The real issue lies in what these techniques are designed to accomplish -- what they are supposed to connect you to -- and herein lies the difficulty with certain forms of yoga...
Q. My wife was recently at a gathering of her prayer group that meets every week. At the end of this particular meeting, a deacon spoke to the group and said something that has disturbed both of us. He said that when you practice yoga, you are communicating with the devil.
Neither of us practices yoga, but our daughter -- who is in her 30s -- does. She has even gone on yoga retreats. I always thought that yoga was just a form of meditation.
Should we be concerned, and is there any church teaching on the matter? (New Brunswick, New Jersey)
A. The issue is a bit complex and has been the subject of a fair amount of controversy. Classic yoga is a discipline that grew out of Hindu mysticism; it seeks enlightenment through a series of exercises designed to align the body, mind and spirit.
Simply because it has its origin outside the Christian tradition, this doesn't necessarily mean that it conflicts with Catholic teaching.
The Vatican pointed this out in a 1989 document from the Congregation for the Doctrine of the Faith called "Some Aspects of Christian Mediation," stating: "Genuine practices of meditation that come from the Christian East and from the great non-Christian religions, which prove attractive to the man of today who is divided and disoriented, (can) constitute a suitable means of helping the person who prays to come before God with an interior peace" (No.28).
The bodily postures assumed during yoga as well as the breathing techniques are themselves morally neutral. (Catholic institutions -- including Chicago's Holy Name Cathedral -- have at times sponsored classes in "Catholic yoga.")
The real issue lies in what these techniques are designed to accomplish -- what they are supposed to connect you to -- and herein lies the difficulty with certain forms of yoga: They assume a basic pantheism, the goal being for the person to become "one with the divine."
(A classic yoga mantra that the user is encouraged to repeat, is "So'ham" -- which can be translated "I am the universal self." That is a far cry from orthodox Christian theology, which holds that we humans are created beings and the triune God is not).
It is sometimes heard that Pope Francis, in a January 2015 homily, dismissed yoga, saying that such practices as yoga and Zen meditation cannot free people to open their hearts to the Lord; but to be fair, the pope said the same of church teaching and Catholic spirituality, noting that only the Holy Spirit can "move the heart" and make it "docile to the Lord."
I have no idea what particular type of yoga your daughter is involved with, so the safest course might be for her to discuss this with a knowledgeable priest.
Q. I have been attending the same parish church for 25 years. My three children were baptized in this church, had their first reconciliation and first Communion there, and two of them were confirmed in this same parish church. I myself have taught Christian formation classes there for a number of years.
I have been married for 18 years, but a year ago my husband abandoned me and our children. Four months ago, I found out that he has been having an affair and has been living with the office manager of our parish.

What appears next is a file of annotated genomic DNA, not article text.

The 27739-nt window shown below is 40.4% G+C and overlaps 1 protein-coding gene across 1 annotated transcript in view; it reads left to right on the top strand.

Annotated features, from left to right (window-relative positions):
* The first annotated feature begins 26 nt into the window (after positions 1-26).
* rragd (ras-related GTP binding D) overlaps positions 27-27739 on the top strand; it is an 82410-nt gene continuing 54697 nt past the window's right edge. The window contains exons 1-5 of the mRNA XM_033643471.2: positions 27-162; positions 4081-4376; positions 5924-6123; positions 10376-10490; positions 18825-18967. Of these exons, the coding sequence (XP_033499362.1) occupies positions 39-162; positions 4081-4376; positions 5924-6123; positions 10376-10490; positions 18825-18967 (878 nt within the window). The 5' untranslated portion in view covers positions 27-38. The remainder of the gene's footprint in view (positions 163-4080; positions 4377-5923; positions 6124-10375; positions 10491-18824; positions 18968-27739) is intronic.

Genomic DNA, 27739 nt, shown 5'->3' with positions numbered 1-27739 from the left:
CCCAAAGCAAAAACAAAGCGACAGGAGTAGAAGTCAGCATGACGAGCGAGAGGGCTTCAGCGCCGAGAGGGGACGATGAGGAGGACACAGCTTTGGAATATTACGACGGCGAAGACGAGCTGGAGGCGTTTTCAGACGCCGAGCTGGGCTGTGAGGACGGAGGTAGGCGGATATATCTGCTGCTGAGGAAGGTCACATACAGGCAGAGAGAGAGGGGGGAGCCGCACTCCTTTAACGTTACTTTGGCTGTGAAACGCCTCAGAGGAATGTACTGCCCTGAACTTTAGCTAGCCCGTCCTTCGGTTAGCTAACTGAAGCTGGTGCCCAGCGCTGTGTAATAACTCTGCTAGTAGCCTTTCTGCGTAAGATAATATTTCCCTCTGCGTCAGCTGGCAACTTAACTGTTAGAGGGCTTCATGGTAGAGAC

Since then, I have not been able to return to this church without feeling deep shame. I have been searching for ways to move past this, but I find it difficult.
I know, too, that the sacrament of marriage is a serious matter, but how do I stay with a man who doesn't want me and wants a divorce? I fear that I am letting down my God; I feel such pain no matter what parish I attend.
I feel lost, pray for guidance and seek some closure. Can you help me understand how the church looks upon my situation? (City of origin withheld)
A. First of all, you are not letting God down and have no need to feel guilt or shame. If your husband does not want to be married to you any longer and insists on a divorce, you have no choice but to let that happen.
(Have you tried making one last-ditch effort -- telling him that you know what's been going on but are prepared to forgive, that you are willing to go with him to a counselor to try to put your marriage back together?)
Sometimes a marriage can come apart even when one spouse is virtually without fault; the church recognizes this, and there is no need to keep beating yourself up.
As for which parish church to attend, I would guess that it's going to be a long time before you'll feel comfortable in your home parish, with all the memories that it holds. Why not continue to shop around for a different Catholic parish where you might feel more at peace?
And finally, your pastor deserves to know of your suspicions about his parish manager, so that he can make a judgment as to whether that person is a suitable representative of the parish.
- - -
Questions may be sent to Father Kenneth Doyle at firstname.lastname@example.org and 30 Columbia Circle Dr., Albany, New York 12203.
Father Kenneth Doyle is a columnist for Catholic News Service
Recent articles in the Faith & Family section
On the Nativity of St. John the BaptistScott Hahn
Donating body to scienceFather Kenneth Doyle
The Question Behind the QuestionBishop Robert Barron